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Investigating Property-Based Integration Tests with F# Expecto

Property-based testing is THE way to make sure your assumptions about your codebase become a reality. Let's have a look at how we can use them within an integration test suite.

The need for property-based testing

Example-based testing is great for humans because we think in examples. This does not mean that it is enough to simply have a stable and secure system that handles all edge cases. Property-based testing has been around for quite some time, but it still has not found its way into current project development. While this is great for unit testing, it could be even better for integration testing.

Just like we need unit testing to drive the design and refactor code, we need integration tests as regression for change on a bigger scale. The shrinking capabilities that come by default in any property-based testing system are a great way to catch interaction bugs that the unit tests failed to discover.

The current state of FsCheck and Expecto

There is one catch with the current state of FsCheck. Because integration tests interact with external resources, they have a lot of asynchronous calls. This is a problem, as the current version of FsCheck still has no (stable) version of this support. Expecto recently released a -fscheck3 version of their testing tool, which makes this preview version of FsCheck available to us.

The possible future of property-based integration tests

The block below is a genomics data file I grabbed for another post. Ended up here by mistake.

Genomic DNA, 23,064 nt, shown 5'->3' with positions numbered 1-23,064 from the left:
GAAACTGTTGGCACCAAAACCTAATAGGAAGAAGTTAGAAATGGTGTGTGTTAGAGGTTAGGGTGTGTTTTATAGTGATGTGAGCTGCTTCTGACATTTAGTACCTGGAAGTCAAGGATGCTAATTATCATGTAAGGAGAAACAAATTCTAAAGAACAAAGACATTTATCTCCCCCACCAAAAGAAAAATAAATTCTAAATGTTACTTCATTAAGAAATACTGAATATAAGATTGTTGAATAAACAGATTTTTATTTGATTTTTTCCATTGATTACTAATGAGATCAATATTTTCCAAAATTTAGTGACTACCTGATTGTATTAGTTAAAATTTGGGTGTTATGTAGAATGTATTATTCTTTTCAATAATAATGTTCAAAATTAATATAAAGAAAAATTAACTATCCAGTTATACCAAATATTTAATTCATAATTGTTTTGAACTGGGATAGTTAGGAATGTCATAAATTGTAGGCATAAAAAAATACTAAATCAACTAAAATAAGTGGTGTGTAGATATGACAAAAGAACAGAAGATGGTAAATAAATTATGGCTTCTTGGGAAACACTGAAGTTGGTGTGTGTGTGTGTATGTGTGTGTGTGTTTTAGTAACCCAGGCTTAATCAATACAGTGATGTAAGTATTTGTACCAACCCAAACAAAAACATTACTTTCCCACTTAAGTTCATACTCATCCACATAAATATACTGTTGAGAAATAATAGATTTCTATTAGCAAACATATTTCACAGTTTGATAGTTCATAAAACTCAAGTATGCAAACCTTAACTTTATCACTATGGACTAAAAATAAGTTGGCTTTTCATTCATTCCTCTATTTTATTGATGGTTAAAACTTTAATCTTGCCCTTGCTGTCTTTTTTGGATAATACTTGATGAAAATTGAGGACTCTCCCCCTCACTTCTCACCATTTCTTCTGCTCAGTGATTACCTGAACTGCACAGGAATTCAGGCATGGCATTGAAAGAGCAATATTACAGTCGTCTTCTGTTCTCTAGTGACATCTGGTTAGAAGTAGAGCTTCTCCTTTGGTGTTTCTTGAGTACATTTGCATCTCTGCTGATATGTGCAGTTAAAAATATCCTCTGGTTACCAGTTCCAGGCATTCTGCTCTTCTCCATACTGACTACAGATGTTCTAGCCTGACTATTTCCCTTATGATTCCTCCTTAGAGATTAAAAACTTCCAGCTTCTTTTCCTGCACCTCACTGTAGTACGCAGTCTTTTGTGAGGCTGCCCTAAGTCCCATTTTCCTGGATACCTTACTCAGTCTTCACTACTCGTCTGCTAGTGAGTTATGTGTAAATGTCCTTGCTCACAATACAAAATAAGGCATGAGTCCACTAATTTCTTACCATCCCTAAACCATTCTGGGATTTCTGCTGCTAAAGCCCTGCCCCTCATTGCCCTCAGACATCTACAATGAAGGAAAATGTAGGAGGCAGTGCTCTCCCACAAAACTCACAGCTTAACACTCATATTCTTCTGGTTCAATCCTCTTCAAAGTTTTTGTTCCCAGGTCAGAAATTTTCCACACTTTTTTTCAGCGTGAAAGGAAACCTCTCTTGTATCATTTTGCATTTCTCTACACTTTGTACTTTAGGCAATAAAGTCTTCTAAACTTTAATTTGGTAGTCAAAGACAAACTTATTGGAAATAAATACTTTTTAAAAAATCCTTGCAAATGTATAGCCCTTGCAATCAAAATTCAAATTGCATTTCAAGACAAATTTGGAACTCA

The property-based testing in integration tests is different from regular unit tests because it affects the environment. It is therefore a good approach to think about the maximum number of tests we should run for each scenario. While it is valuable to have 100+ unit tests all working on finding edge cases, we might not have that number of resources or time to do it for each integration test run. If we place the maximum test count to one, it will run our integration tests like they are regular tests, except when encountering a failure when it will attempt to shrink the inputs and try again. Therefore, only failures will result in multiple runs of the same test.

Partial property-based tests

Because the built-in testProperty functions in Expecto describe a full test, we can’t use them directly in the partial test list of the testFixtureAsync function. Fortunately, Expecto is flexible enough for us to write our own test property as a partial test.

Here is the property creation code that takes in an arbitrary:

👀 Notice that we wrap this in an asynchronous operation so that we can use it as a partial test. The alternative would be to add it to every partial test yourself.

With this in place, we can set up our test fixture and contact our system like before. This example recycles [a shrinking model from a previous post] that uses a custom shrinker to simplify a `Tag` model (ex. #a1bc23); and a composite test fixture from another post.

If you alter anything in the test, it will try again with a simpler tag.

Conclusion

In this post, we looked at how we can use property-based testing inside integration tests. Integration tests are often overlooked, and property-based testing approaches are definitely not being used frequently in these scenarios. However, they can bring much to the table when it comes to automated defect localization. Unit tests will discover edge cases at a lower level, but integration tests will guard edge cases during regression with a broader scope.

FsCheck is not yet ready to fully support this as a stable version, but we are getting there. This has been especially true since Expecto has started to support this in its own preview package.

Consider this the next time you write new integration tests, or are bug-hunting an existing system.

Thanks for reading,
Stijn

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